It is therefore important to remember that space has an important role to foster societal development in the underprivileged parts of the world; is an indispensable part of the glue necessary to create a harmonious and prosperous future for all. It is ugly to say, and to think, but the reality is that there is a strong own interest for the ‘West’ in deploying space in the service of developing countries to a much higher degree than currently. We fret about inequality within our nations not only from the perspective of morals but also from the perspective of social harmony. Exactly the same considerations are true among nations, and this we should heed. Space is important for broad-based prosperity and for good governance and hence the utility of space must be much increased for developing countries. This is not only right, but also an investment in constructive global co-existence and the promotion of European values!
Europe should not assume that the market will on its own lift all boats in the best possible fashion. In Europe we have realised that accompanying measures are necessary, and therefore we have the programmes of ESA and the national agencies. Until now these programmes have mainly served European purposes. There is, however, an urgent need to learn from ourselves, and create a dedicated European programme on space for developing countries. Such a programme can be funded from traditional space sources, but also by development assistance from the EU and national development agencies and perhaps even by foundations and NGOs with very specific needs. The important thing is to realise and accept that such a programme cannot be a technology promotion exercise. Such a programme must reflect the needs on the ground in developing countries – and governance structures of such a programme must be designed accordingly!
We owe it to all to give space a further geopolitical dimension – and to use space not only to build bridges between superpowers, but to further the future of those countries that until now have not been in full possession of the benefits of space. That requires a targeted effort and a targeted programme and Europe should be in the lead!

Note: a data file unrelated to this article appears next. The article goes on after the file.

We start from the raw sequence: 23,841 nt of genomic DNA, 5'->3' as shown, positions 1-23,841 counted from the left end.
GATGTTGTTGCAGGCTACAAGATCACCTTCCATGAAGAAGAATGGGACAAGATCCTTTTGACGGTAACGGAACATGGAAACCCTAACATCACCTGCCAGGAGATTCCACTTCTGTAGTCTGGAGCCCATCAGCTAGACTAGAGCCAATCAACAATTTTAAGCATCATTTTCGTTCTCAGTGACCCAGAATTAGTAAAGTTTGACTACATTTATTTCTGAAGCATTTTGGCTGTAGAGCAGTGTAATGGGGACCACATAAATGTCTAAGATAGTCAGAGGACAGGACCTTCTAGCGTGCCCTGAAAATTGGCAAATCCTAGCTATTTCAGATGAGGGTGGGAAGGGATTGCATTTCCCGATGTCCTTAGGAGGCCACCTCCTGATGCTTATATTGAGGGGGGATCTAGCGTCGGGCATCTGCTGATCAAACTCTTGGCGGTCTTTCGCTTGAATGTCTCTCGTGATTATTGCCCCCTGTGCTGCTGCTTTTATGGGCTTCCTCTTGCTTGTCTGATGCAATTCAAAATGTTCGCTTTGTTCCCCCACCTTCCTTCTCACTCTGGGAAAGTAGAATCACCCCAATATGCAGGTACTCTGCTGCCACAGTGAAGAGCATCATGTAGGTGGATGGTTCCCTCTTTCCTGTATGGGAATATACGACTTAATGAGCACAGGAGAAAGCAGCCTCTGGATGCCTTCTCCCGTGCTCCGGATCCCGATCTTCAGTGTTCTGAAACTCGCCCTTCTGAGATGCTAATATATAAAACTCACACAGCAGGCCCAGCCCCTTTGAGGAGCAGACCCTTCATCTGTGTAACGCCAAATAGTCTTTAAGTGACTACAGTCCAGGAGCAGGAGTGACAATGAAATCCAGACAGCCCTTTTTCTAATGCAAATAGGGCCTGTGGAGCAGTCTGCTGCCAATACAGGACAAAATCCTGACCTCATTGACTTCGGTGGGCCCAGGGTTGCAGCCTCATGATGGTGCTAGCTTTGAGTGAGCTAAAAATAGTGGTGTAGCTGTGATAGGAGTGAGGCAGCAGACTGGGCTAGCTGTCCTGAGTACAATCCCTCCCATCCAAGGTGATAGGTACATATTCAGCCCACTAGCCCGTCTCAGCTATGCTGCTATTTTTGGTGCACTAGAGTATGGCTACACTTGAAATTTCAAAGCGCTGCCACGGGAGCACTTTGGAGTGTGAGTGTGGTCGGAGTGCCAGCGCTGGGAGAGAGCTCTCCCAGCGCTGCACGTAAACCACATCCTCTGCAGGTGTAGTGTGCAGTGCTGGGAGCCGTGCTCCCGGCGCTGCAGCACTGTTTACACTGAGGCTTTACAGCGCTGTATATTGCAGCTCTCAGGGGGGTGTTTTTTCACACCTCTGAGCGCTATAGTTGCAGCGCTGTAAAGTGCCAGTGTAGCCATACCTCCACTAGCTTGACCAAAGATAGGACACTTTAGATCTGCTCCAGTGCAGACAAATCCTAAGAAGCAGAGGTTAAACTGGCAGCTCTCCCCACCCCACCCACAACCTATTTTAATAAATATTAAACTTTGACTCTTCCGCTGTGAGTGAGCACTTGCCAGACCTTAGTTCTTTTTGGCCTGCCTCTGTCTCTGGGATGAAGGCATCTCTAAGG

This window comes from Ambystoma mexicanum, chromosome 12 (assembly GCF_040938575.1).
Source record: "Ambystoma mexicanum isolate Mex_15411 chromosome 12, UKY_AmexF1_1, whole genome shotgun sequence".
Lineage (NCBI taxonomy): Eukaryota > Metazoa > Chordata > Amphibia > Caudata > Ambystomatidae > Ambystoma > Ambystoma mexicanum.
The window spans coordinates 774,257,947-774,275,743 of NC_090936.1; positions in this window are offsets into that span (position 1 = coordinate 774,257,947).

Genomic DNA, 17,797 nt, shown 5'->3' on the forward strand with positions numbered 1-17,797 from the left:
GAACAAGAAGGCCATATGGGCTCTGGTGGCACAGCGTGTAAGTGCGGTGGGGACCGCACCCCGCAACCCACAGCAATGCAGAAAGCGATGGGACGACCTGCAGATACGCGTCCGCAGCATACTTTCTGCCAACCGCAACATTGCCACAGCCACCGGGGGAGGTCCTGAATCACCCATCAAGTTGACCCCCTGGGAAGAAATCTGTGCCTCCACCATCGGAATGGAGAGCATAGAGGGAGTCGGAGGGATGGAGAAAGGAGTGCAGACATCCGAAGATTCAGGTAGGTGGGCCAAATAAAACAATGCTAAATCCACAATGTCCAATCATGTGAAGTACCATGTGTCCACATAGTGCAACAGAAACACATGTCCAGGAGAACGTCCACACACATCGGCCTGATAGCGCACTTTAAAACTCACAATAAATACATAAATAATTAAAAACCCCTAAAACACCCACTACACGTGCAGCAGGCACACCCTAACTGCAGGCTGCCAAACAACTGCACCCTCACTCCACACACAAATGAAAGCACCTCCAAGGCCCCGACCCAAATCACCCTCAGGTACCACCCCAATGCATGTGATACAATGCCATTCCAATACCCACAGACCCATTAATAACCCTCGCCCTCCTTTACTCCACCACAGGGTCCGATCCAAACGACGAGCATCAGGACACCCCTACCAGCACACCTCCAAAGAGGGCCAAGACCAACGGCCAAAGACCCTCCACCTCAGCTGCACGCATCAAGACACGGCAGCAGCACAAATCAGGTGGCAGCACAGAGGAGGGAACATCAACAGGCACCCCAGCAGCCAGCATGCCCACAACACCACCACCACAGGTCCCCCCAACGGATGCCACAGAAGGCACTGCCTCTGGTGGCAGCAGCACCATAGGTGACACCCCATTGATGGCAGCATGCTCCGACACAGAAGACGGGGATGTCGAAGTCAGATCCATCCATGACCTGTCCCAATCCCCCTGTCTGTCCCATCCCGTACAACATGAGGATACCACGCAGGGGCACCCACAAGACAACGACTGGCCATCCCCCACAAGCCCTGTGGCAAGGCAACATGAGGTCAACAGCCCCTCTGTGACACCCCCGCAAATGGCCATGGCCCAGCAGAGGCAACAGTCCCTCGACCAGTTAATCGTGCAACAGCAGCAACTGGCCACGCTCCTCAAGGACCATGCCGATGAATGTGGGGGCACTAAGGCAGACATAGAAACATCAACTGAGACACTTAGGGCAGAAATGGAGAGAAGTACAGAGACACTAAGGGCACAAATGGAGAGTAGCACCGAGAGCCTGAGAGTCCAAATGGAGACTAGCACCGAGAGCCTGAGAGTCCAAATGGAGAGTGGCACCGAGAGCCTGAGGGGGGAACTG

Well-meaning people are reluctant to support active debris removal, because debris removal vehicles can be considered weapons. He who can net, hook or otherwise capture a satellite can do so both for peaceful and for hostile purposes.
Well-meaning people also acknowledge that states might have good reasons to resist that satellites under their supervision and control be interfered with by other states. If satellites under the supervision and control of one state is captured by another this might mean that technology will be stolen and for security relevant satellites, such as spy satellites, this might be critical.
Space lawyers explain that the space treaties mean that the consent of a state which has supervision and control of a satellite is required for another state to remove it.
The concern about debris removal vehicles being also weapons is very real. Yet, it can be argued, as does my friend David Koplow, that all satellites are weapons because as long as you can steer them you can steer them in such a fashion that they will collide with and destroy enemy satellites. However, I do not think it is quite as easy to use satellites as weapons as one may assume, because of the imperfections of conjunction analysis and because the unwilling target may take evasive action, and that is particularly true in relation to removal vehicles that not only has to find the target but also has to capture it. It can thus be argued that removal vehicles are less dangerous weapons than normal satellites that may be used for kinetic impact à la a missile.
The technology theft argument is also less persuasive than one would think at first sight. An unsteerable satellite will often be in that condition because it has run out of fuel. That means that it is old, and probably not very interesting technologically. But even for unsteerable satellites that may have malfunctioned for other reasons, and hence might be younger and with more interesting technology, it is limited what can be learned through the cameras on the removal vehicle, and capturing and bringing it back to Earth would be illogical in a debris removal sense since the rational thing to do would be to put the dysfunctional satellite into a graveyard orbit.
As for space law, it can be argued that the space treaties did not aim at the debris situation but at things like liability and unhampered use. Analogies to the law of salvage and to general principles on avoidance of harm may lead to the conclusion that the consent of the state of supervision and control is not necessary to remove debris, some of which might not be identifiable in advance of removal if a fragment only.